Some of the terminology used in the world of climate change and carbon offsetting can be pretty confusing for non-specialists.
For example, the terms ‘carbon offset’ and ‘carbon credit’ are sometimes used interchangeably, but they really shouldn’t be, as they are quite different things.
So what is the difference between offsets and credits, and does it matter which you buy?
Differences Between Carbon Offsets and Carbon Credits
Carbon credit is a term used for a certificate or permit that represents the legal right to emit one tonne (metric ton) of carbon dioxide or equivalent greenhouse gas.
Such certificates or permits are generally issued to companies and organizations participating in a mandatory national or international carbon market and may also be known as a carbon allowance.
Depending on the specific market or trading scheme, carbon credits are either purchased by regulated emitters, often by auction, or allocated free of charge based on forecast carbon emissions.
If a participant emits fewer tonnes of carbon than forecast, they may offer their excess carbon credits for sale to others whose emissions have exceeded their targets, thus creating a market for carbon credits.
Carbon credits are not generated by projects designed to specifically cut greenhouse gas emissions. They are the result of an organization reducing their emissions below the forecast. But this may be due to any number of reasons including going out of business, downsizing, or moving operations overseas (and therefore out of a scheme’s regulatory jurisdiction).
Carbon credits can be sold privately or in the international market. These trade and settle internationally and hence permit allowances to be transferred between countries. Climate exchanges provide a spot market in allowances, as well as futures and options market.
While a carbon offset also represents one tonne of carbon dioxide or equivalent greenhouse gas, it is generated by a reduction in emissions made by a voluntary project designed specifically for that purpose.
Carbon offsets are generated by projects with clearly defined objectives, usually outside the confines of a company’s own operational sites. Typical carbon offset projects include building wind turbines or solar farms, supporting methane reduction projects, planting trees or preserving forests.
A carbon offset is therefore additional to any reduction in emissions that would have been achieved due to regulatory compliance or participation in a mandatory scheme. Each project passes strict verification and validation checks before the offsets can be officially certified as genuine. This allows them to be traded anywhere in the world.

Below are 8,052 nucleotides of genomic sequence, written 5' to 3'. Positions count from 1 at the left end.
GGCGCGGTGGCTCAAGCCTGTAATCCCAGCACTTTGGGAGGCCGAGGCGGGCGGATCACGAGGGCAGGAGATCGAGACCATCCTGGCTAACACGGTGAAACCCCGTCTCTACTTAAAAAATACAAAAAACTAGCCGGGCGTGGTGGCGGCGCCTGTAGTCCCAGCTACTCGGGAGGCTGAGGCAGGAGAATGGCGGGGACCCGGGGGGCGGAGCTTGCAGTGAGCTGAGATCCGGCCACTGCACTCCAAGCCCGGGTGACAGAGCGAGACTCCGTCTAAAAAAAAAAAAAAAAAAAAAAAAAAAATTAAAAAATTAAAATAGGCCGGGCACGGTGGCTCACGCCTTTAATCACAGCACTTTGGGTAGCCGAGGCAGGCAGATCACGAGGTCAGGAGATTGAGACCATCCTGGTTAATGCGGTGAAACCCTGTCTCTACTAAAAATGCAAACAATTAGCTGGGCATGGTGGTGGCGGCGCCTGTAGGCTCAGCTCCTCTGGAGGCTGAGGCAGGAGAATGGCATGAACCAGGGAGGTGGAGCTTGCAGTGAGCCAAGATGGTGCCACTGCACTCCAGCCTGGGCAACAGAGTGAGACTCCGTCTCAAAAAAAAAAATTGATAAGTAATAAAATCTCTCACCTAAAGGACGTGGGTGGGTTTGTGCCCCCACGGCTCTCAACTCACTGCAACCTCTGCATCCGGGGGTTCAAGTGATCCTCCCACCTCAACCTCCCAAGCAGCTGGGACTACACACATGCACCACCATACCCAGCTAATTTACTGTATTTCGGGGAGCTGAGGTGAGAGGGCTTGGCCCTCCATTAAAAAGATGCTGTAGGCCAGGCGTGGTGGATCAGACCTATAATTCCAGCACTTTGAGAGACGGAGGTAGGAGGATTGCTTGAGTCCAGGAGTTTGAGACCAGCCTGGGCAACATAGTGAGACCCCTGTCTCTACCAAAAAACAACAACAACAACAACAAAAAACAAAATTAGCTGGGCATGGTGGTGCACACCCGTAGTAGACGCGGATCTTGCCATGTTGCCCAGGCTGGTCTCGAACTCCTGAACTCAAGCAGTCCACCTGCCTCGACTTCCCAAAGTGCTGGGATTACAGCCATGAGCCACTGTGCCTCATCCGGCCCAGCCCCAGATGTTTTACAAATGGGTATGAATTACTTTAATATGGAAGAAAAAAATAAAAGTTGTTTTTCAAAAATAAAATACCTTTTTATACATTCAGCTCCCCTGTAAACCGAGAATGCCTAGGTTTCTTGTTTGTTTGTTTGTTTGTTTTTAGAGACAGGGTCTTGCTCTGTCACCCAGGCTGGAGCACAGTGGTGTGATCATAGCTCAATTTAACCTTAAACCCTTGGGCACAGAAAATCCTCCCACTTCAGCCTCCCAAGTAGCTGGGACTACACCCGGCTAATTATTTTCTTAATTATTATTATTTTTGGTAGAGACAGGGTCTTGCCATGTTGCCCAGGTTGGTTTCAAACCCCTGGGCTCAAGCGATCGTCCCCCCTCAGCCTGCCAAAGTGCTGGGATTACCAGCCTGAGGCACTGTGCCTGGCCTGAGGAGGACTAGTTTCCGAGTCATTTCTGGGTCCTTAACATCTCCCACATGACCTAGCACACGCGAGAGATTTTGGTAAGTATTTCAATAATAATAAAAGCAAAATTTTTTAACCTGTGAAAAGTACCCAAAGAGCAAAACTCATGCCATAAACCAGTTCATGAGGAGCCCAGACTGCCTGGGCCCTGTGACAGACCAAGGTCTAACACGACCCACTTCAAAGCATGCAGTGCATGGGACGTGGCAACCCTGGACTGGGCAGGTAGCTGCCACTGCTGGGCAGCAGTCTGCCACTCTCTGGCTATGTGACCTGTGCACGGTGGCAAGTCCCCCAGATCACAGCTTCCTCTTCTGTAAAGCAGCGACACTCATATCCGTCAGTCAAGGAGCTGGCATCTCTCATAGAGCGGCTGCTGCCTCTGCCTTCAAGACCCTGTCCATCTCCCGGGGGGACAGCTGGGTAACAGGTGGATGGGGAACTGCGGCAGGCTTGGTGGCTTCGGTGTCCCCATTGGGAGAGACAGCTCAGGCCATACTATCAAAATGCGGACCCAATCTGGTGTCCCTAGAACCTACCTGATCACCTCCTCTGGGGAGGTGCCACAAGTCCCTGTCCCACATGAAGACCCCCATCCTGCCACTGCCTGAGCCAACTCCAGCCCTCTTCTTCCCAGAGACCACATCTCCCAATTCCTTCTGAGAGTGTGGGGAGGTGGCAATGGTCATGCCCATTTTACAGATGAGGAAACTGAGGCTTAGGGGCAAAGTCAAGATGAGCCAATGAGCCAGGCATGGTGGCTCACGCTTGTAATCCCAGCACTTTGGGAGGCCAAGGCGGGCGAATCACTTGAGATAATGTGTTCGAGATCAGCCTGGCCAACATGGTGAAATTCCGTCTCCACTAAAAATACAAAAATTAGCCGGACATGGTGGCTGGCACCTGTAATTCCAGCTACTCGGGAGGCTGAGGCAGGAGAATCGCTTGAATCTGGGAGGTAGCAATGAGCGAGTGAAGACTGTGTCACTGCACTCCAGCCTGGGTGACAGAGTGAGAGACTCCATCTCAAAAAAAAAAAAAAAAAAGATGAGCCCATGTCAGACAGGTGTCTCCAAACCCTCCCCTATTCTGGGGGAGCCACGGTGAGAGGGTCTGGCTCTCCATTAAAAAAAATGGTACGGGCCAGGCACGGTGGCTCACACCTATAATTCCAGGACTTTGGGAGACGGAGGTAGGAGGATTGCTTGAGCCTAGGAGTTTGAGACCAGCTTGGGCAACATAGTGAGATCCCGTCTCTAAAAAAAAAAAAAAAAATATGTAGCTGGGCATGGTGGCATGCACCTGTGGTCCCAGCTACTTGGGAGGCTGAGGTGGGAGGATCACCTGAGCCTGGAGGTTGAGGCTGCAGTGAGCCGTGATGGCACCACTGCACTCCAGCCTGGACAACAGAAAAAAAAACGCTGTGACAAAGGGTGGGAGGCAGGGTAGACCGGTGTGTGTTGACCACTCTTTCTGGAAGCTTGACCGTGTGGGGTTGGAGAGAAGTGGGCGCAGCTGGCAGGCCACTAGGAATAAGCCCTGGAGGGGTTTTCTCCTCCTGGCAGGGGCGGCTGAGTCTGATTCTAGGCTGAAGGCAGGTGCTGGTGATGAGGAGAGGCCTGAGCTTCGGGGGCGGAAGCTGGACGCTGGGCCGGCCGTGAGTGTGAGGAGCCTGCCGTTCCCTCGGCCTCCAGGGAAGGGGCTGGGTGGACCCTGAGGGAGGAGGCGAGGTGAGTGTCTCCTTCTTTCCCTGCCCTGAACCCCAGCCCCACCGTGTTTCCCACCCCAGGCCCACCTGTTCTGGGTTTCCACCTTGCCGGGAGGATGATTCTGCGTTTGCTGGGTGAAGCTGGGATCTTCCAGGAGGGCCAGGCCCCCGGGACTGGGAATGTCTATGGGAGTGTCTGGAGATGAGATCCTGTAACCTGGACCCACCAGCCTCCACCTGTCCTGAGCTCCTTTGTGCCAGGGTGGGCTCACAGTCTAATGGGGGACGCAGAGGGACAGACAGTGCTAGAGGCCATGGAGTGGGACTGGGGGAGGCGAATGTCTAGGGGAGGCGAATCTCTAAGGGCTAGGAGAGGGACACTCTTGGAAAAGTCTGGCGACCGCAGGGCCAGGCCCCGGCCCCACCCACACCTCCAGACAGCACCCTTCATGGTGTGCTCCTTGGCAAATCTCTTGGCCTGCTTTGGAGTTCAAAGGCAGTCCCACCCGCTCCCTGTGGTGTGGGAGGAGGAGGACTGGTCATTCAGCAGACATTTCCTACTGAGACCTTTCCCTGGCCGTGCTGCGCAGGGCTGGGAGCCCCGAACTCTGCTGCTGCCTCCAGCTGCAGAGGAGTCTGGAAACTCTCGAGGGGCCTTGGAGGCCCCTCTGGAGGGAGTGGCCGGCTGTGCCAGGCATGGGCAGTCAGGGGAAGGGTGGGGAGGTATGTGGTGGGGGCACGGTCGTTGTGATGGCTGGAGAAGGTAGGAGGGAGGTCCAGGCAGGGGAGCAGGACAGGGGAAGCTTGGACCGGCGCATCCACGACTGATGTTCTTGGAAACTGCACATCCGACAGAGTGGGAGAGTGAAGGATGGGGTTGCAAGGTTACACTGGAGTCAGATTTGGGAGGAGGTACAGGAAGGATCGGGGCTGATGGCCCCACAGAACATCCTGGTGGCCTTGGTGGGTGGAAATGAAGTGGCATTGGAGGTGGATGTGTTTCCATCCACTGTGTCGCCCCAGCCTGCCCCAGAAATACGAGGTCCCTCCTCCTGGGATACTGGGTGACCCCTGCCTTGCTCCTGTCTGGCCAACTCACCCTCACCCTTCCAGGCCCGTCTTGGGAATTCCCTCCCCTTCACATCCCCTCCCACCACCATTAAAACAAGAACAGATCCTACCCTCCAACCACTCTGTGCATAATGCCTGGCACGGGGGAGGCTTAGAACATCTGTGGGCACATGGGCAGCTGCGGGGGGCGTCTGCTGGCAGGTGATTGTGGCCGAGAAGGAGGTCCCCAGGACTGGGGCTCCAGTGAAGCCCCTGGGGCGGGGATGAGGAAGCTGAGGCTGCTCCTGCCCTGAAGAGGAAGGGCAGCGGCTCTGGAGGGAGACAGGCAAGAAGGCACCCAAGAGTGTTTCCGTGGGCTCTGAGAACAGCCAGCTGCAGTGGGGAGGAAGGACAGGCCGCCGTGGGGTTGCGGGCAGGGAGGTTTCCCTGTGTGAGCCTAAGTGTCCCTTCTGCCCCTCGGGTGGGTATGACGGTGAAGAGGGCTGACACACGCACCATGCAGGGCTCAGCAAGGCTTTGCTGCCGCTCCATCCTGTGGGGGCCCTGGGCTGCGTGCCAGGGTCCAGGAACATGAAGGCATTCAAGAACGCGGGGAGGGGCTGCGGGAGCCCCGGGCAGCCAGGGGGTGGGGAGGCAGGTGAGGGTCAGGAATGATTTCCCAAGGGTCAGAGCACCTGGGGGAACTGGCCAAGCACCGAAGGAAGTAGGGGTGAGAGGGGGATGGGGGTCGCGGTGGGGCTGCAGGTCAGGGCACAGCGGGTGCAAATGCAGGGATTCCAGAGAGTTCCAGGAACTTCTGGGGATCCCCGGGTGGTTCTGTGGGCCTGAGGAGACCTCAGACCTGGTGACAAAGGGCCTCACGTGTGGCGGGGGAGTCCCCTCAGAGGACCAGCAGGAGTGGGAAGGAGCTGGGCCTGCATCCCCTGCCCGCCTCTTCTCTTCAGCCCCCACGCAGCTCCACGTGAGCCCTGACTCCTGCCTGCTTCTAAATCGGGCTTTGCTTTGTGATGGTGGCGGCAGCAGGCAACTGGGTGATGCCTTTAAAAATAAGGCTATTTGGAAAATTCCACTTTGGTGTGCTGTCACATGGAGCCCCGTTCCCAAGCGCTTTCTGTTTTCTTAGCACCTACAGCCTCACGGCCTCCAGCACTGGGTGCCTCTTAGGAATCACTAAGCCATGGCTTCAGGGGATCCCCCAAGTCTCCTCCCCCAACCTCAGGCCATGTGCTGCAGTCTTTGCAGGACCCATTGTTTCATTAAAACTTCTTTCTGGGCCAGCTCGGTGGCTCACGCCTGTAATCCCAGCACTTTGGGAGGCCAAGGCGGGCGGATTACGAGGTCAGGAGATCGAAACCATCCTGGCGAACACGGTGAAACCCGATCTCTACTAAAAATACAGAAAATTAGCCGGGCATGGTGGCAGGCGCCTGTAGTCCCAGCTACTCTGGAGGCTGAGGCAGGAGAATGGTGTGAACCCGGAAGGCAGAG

So Which One Should You Buy – Carbon Credits or Carbon Offsets?
Both carbon credits and carbon offsets represent the same amount – one tonne – of avoided carbon emissions and, in theory, can offer the same benefit in terms of global climate change. Purchasing a carbon credit can take away an emitter’s right to emit a tonne, while purchasing a carbon offset supports a prior reduction of a tonne.
However, because carbon offset projects can take place anywhere in the world, they have the potential to reduce greenhouse gas emissions more cost-effectively than carbon credits.
Mandated participants in current carbon trading schemes are large, technologically advanced businesses in developed economies. The cost of reducing one tonne of carbon emissions in a state-of-the-art manufacturing plant can be very high, driving up carbon credit prices. But an offset project can achieve the same reduction at a much lower cost by targeting less expensive ways to reduce emissions.
Carbon offset projects can also achieve much more than just cutting greenhouse gas emissions. They can support technology transfer, create jobs and educational opportunities, and bring social, economic and environmental benefits to communities worldwide.
What Are The Benefits of Buying Carbon Offsets?
Mandated participants in emissions trading schemes gain little sustainability or CSR value from buying and surrendering carbon credits due to the legally compulsory nature of their actions.
However, no one is required to buy carbon offsets, do doing so is a voluntary undertaking to offset their own greenhouse gas emissions.
Organizations who invest in carbon offsets can demonstrate their commitment to tackling global climate change and minimizing their own environmental impact, and are often perceived more favorably by green-minded consumers.
Furthermore, by choosing progressive offsets, such as NativeEnergy Help Build™ projects, companies can hit social, environmental and other CSR goals at the same time, and make a real difference to the communities involved.
To learn more about the benefits of buying genuine, certified carbon offsets, contact us today.